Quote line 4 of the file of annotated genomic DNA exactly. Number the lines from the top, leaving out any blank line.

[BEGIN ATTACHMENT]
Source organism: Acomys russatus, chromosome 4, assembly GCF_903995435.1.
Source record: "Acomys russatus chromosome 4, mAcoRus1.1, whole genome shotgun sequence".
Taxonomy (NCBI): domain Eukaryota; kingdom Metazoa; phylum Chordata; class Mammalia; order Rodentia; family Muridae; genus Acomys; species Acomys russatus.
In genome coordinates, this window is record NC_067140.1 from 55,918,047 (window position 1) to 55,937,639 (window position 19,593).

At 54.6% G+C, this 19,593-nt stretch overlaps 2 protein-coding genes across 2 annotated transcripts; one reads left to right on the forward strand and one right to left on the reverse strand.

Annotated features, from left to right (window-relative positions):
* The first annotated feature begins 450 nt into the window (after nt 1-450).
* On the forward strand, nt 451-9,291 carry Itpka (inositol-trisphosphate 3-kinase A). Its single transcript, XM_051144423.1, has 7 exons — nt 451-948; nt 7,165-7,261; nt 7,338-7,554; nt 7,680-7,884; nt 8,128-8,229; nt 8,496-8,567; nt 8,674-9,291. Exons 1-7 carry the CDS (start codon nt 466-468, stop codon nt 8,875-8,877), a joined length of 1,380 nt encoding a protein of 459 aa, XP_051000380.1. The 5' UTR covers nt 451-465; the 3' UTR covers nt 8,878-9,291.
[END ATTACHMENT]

In genome coordinates, this window is record NC_067140.1 from 55,918,047 (window position 1) to 55,937,639 (window position 19,593).